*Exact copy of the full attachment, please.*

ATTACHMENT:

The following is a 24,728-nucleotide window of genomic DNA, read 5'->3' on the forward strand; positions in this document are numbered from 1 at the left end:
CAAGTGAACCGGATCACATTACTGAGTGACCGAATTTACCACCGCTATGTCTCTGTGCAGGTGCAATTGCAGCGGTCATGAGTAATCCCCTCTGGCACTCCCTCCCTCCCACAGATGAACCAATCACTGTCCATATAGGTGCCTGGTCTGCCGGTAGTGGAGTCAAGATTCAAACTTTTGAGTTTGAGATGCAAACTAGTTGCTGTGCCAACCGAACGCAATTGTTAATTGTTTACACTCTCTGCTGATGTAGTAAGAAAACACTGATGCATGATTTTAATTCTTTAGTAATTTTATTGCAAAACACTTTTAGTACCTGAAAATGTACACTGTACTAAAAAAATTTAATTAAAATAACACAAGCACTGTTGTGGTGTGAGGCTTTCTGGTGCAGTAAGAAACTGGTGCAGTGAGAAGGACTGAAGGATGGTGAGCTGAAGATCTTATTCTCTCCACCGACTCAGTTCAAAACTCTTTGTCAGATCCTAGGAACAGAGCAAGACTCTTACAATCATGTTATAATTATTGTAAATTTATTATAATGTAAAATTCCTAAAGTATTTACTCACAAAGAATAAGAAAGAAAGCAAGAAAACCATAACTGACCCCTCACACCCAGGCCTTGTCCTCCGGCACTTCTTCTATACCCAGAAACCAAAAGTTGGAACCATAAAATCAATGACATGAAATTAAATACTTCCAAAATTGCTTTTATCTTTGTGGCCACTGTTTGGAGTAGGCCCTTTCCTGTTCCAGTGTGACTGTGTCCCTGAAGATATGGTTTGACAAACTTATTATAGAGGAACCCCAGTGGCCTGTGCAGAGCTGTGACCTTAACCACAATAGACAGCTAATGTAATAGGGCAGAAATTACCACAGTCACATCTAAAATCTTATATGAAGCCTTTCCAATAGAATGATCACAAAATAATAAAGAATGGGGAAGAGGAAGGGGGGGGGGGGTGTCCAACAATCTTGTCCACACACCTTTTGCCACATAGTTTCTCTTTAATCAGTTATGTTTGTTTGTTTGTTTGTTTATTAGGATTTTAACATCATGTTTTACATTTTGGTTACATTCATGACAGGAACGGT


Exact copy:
The following is a 24,728-nucleotide window of genomic DNA, read 5'->3' on the forward strand; positions in this document are numbered from 1 at the left end:
CAAGTGAACCGGATCACATTACTGAGTGACCGAATTTACCACCGCTATGTCTCTGTGCAGGTGCAATTGCAGCGGTCATGAGTAATCCCCTCTGGCACTCCCTCCCTCCCACAGATGAACCAATCACTGTCCATATAGGTGCCTGGTCTGCCGGTAGTGGAGTCAAGATTCAAACTTTTGAGTTTGAGATGCAAACTAGTTGCTGTGCCAACCGAACGCAATTGTTAATTGTTTACACTCTCTGCTGATGTAGTAAGAAAACACTGATGCATGATTTTAATTCTTTAGTAATTTTATTGCAAAACACTTTTAGTACCTGAAAATGTACACTGTACTAAAAAAATTTAATTAAAATAACACAAGCACTGTTGTGGTGTGAGGCTTTCTGGTGCAGTAAGAAACTGGTGCAGTGAGAAGGACTGAAGGATGGTGAGCTGAAGATCTTATTCTCTCCACCGACTCAGTTCAAAACTCTTTGTCAGATCCTAGGAACAGAGCAAGACTCTTACAATCATGTTATAATTATTGTAAATTTATTATAATGTAAAATTCCTAAAGTATTTACTCACAAAGAATAAGAAAGAAAGCAAGAAAACCATAACTGACCCCTCACACCCAGGCCTTGTCCTCCGGCACTTCTTCTATACCCAGAAACCAAAAGTTGGAACCATAAAATCAATGACATGAAATTAAATACTTCCAAAATTGCTTTTATCTTTGTGGCCACTGTTTGGAGTAGGCCCTTTCCTGTTCCAGTGTGACTGTGTCCCTGAAGATATGGTTTGACAAACTTATTATAGAGGAACCCCAGTGGCCTGTGCAGAGCTGTGACCTTAACCACAATAGACAGCTAATGTAATAGGGCAGAAATTACCACAGTCACATCTAAAATCTTATATGAAGCCTTTCCAATAGAATGATCACAAAATAATAAAGAATGGGGAAGAGGAAGGGGGGGGGGGGTGTCCAACAATCTTGTCCACACACCTTTTGCCACATAGTTTCTCTTTAATCAGTTATGTTTGTTTGTTTGTTTGTTTATTAGGATTTTAACATCATGTTTTACATTTTGGTTACATTCATGACAGGAACGGT